Draft Day Movie Review
In the NFL-endorsed Moneyball wannabe Draft Day, the Seattle Seahawks are the worst team in the league, lack a quarterback and have the #1 pick headed into the highly anticipated day. While the movie is a work of fiction, the disparity between reality - the Seahawks are the reigning Super Bowl champions - and said fiction is glaring. And that's the least of Draft Day's problems.
The movie stars Kevin Costner, an actor seeking a comeback after a career flat line 15 years earlier. Costner has starred in three movies in 2014 so far. The first was Jack Ryan: Shadow Recruit. The other two, including Draft Day, are not even remotely good.
Costner has his usual Costner charm as he plays the general manager of the Cleveland Browns, who turns out to be the worst general manager in the league (well, at least the movie gets that right). The morning of Draft Day, he trades away the future of his franchise to get the #1 pick to recruit a coveted college quarterback - even though his team already has a franchise quarterback. He spends the rest of the day, which I can only imagine in the real world is intense, exciting, exhausting and stressful, bickering with family members, trying to tell the woman he's having an affair with (Jennifer Garner) that he loves her and attempting to salvage his career and team after the aforementioned trade.
Remember those scenes in Moneyball where Billy Beane (Brad Pitt) was conducting trades left and right to improve his team? They were brief, to-the-point and highly entertaining. Draft Day so clearly wants to be the Moneyball of the NFL, except it entirely misses the mark.
It should have been a movie that takes a deep dive into the complexities of predicting other teams' picks, making trades and shifting players around to better the Cleveland Browns. It could have been a thrilling, breathless, war room affair that doesn't let up for two hours, exuding the intensity and excitement that NFL commissioner Roger Goodell most certainly wanted to showcase when he signed off on giving Hollywood access to the NFL brand.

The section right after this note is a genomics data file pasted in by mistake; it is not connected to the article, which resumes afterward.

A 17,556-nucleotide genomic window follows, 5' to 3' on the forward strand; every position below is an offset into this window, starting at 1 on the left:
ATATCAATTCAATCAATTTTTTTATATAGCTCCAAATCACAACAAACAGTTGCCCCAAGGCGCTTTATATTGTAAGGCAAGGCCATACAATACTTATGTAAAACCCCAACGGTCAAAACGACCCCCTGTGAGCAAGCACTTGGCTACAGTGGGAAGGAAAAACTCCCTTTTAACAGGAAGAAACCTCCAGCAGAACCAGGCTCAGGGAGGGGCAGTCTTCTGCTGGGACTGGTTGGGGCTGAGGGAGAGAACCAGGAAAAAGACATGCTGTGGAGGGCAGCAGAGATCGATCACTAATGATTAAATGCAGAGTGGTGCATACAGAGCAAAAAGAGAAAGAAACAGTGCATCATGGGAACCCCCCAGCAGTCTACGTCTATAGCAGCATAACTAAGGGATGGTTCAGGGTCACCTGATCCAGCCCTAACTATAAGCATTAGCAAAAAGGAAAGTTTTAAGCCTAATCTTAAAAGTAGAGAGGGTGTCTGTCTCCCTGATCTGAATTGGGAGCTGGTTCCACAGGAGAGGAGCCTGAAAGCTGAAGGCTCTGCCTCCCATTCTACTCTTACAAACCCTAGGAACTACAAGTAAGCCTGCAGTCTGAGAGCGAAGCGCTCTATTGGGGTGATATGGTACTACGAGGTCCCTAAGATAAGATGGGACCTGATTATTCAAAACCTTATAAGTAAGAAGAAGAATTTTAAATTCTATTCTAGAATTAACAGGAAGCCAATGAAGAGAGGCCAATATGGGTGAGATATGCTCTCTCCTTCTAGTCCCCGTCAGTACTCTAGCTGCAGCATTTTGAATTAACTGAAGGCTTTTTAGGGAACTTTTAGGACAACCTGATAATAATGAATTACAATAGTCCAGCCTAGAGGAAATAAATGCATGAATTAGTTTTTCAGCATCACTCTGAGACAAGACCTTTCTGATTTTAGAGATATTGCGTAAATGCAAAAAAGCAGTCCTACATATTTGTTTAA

Instead, director Ivan Reitman, who arguably hasn't made a good movie in nearly 20 years, was hired and made a lighthearted, listless, bland and occasionally stupid drama that misses a huge opportunity to be awesome. Reitman attempts to modernize things with annoying split screen conversations and other random conventions to prove he's still capable of helming a movie, but it all feels desperate. Unnecessary. Paint to gloss over the defects.
Draft Day has plenty of flaws, but its biggest sin is bowing to Hollywood clichés rather than making the most of the material available. Many of the plot points are downright head scratching. On one of the most important days of the year, why would the GM's football-loving mother (Ellen Burstyn) insist to spread her recently deceased husband's ashes on that day of all days? Why would his girlfriend, who also is a senior member of his staff, choose that day of all days to be so dramatic? Why would he spend hours futzing around doing nothing when he should be in the war room with his analysts finalizing plans for the hundred or thousand scenarios that could happen in the coming hours? The movie just focuses on all the wrong things.
The film's one saving grace is that, when all is said and done, it's still mildly entertaining. Reitman keeps things light and as a result manages to evoke a few laughs, a few pleasing moments and an ending that is halfway satisfying.
But playing it safe doesn't work in the NFL, and it doesn't work here. Draft Day is a movie that wastes its massive potential at every turn.
Review by Erik Samdahl unless otherwise indicated.